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“One Breath Meditation Paintings”

June 10, 2018

New motherness, and good in any chaos or Old Night.

Mindful that every breath is the breath of one and the breath of all.  True strokes of the brush, each by each.  Painting “the one true thing / rain drops darkening the roof / of Fukusawa temple.”

The narrator thanks Julie F for this attention.

[Update same day: related to both this page and the linked previous on the internal/external contradictions of totalitarian chaos, I’ve just read this wonderful NYorker article (orig talk) by Masha Gessen, “How George Orwell Predicted the Challenge of Writing Today.”

For instance, quoting Gessen:

We live in a time [in which] intentional, systematic, destabilizing lying—totalitarian lying for the sake of lying, lying as a way to assert or capture political power—has become the dominant factor in public life. . . . When we engage with the lies—and engaging with these lies is unavoidable and even necessary—we forfeit the imagination. But the imagination is where democracy lives. We imagine the present and the past, and then we imagine the future.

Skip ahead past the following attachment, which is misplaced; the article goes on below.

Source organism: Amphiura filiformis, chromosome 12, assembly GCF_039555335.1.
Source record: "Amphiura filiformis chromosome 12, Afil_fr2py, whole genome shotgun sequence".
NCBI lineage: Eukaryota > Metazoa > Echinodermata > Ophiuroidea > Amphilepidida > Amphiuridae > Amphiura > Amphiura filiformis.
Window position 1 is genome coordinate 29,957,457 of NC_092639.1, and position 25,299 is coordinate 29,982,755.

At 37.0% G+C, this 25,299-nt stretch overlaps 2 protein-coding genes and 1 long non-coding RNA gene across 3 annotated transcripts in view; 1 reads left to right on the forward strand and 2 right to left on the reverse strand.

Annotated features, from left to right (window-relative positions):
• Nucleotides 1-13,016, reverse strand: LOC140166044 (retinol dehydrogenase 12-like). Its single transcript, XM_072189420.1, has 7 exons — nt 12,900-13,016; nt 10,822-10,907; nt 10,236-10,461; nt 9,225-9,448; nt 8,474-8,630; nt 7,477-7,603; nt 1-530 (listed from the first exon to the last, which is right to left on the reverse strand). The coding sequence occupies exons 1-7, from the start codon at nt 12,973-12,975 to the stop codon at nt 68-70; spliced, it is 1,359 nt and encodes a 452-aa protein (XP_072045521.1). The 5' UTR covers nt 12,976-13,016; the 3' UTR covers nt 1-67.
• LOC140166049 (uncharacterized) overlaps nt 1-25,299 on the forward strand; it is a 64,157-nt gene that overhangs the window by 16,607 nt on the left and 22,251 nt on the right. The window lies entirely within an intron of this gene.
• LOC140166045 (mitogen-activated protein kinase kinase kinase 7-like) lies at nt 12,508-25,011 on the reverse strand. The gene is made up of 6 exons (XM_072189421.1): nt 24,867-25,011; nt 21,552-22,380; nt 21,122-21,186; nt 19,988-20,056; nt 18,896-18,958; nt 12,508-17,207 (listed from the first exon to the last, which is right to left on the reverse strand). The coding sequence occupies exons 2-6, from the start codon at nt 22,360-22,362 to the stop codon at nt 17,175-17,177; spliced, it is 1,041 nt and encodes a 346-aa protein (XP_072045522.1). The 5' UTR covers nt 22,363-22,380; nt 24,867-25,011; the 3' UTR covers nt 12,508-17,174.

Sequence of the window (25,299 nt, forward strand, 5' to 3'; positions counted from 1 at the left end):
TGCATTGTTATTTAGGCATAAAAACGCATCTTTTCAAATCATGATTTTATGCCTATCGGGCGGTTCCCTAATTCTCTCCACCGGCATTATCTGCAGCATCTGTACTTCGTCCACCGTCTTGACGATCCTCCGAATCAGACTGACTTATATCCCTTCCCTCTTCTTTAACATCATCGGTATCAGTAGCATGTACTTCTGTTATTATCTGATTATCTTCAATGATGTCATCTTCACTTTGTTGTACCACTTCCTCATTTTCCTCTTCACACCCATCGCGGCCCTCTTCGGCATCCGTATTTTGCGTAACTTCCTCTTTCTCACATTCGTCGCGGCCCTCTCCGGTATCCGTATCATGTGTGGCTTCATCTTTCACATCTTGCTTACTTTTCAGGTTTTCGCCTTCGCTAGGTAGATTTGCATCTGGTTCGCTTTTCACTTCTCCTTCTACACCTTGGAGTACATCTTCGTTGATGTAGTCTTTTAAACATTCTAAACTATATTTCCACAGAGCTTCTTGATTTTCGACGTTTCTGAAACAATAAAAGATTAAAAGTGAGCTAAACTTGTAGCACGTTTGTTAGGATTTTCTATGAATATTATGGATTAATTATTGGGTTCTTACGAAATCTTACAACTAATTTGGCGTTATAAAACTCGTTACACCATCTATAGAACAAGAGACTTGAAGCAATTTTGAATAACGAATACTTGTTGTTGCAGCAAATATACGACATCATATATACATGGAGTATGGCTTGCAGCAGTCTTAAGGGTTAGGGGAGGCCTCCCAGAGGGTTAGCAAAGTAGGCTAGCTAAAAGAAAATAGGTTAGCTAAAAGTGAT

When the values, institutions, and most of what we hold dear about politics is under attack—which it most certainly is—we find ourselves fighting the good fight to preserve things just as they are. This is the opposite of imagination, the opposite of literature, and, I suspect, the opposite of democracy. Fighting to preserve things as they are inevitably becomes a battle to think and speak of things in certain ways, either defensively or preëmptively. In trying to salvage the meaning of words as they pertain to the present, we keep words and concepts from evolving. Salvaged words quickly dry up and crack. Then they fail. We face the future empty-handed, language-wise; we are dumb in the face of the future.

Gessen then brilliantly illustrates the present challenges to imagination, accuracy, sanity, our future wellbeing, and democracy that she finds in her own thinking and writing.]

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